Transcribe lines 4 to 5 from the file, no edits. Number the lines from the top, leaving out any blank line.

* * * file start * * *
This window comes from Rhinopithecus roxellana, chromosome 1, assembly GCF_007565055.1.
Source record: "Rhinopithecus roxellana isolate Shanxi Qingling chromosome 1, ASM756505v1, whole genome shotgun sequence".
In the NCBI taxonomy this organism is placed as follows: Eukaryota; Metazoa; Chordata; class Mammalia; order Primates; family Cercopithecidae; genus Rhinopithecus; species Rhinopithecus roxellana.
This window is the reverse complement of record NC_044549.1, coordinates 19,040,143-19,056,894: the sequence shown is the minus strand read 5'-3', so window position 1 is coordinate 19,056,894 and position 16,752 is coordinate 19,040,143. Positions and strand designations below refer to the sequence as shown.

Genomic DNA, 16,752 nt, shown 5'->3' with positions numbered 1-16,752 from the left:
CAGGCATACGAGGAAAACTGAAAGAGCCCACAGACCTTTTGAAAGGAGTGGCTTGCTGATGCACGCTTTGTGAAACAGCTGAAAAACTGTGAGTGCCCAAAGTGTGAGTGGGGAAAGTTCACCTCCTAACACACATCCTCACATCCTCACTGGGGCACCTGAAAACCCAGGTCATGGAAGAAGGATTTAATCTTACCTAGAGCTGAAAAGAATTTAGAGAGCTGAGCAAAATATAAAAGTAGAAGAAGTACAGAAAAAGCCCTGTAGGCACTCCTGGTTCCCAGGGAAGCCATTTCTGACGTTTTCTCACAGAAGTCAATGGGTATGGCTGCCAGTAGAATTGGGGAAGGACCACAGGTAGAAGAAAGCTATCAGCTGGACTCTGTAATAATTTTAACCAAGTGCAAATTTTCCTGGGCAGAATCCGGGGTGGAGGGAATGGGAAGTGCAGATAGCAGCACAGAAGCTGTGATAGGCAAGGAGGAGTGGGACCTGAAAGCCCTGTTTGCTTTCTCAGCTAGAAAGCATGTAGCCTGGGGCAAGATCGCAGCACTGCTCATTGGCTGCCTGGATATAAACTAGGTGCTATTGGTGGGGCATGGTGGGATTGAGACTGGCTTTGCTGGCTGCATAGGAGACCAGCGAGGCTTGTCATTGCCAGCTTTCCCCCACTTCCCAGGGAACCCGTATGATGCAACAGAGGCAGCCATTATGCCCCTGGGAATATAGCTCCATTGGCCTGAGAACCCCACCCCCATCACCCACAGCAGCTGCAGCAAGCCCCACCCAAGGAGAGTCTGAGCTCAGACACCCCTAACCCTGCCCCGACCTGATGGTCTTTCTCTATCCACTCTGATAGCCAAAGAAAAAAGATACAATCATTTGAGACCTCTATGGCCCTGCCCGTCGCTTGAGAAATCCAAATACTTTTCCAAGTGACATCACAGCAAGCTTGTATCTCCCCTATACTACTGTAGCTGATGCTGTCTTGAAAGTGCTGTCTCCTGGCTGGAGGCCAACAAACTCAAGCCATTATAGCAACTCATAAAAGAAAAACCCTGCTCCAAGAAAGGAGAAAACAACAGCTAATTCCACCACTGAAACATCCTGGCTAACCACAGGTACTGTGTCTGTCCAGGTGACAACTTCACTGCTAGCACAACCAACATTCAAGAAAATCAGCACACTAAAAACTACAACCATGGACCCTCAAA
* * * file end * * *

This window is the reverse complement of record NC_044549.1, coordinates 19,040,143-19,056,894: the sequence shown is the minus strand read 5'-3', so window position 1 is coordinate 19,056,894 and position 16,752 is coordinate 19,040,143. Positions and strand designations below refer to the sequence as shown.

Genomic DNA, 16,752 nt, shown 5'->3' with positions numbered 1-16,752 from the left: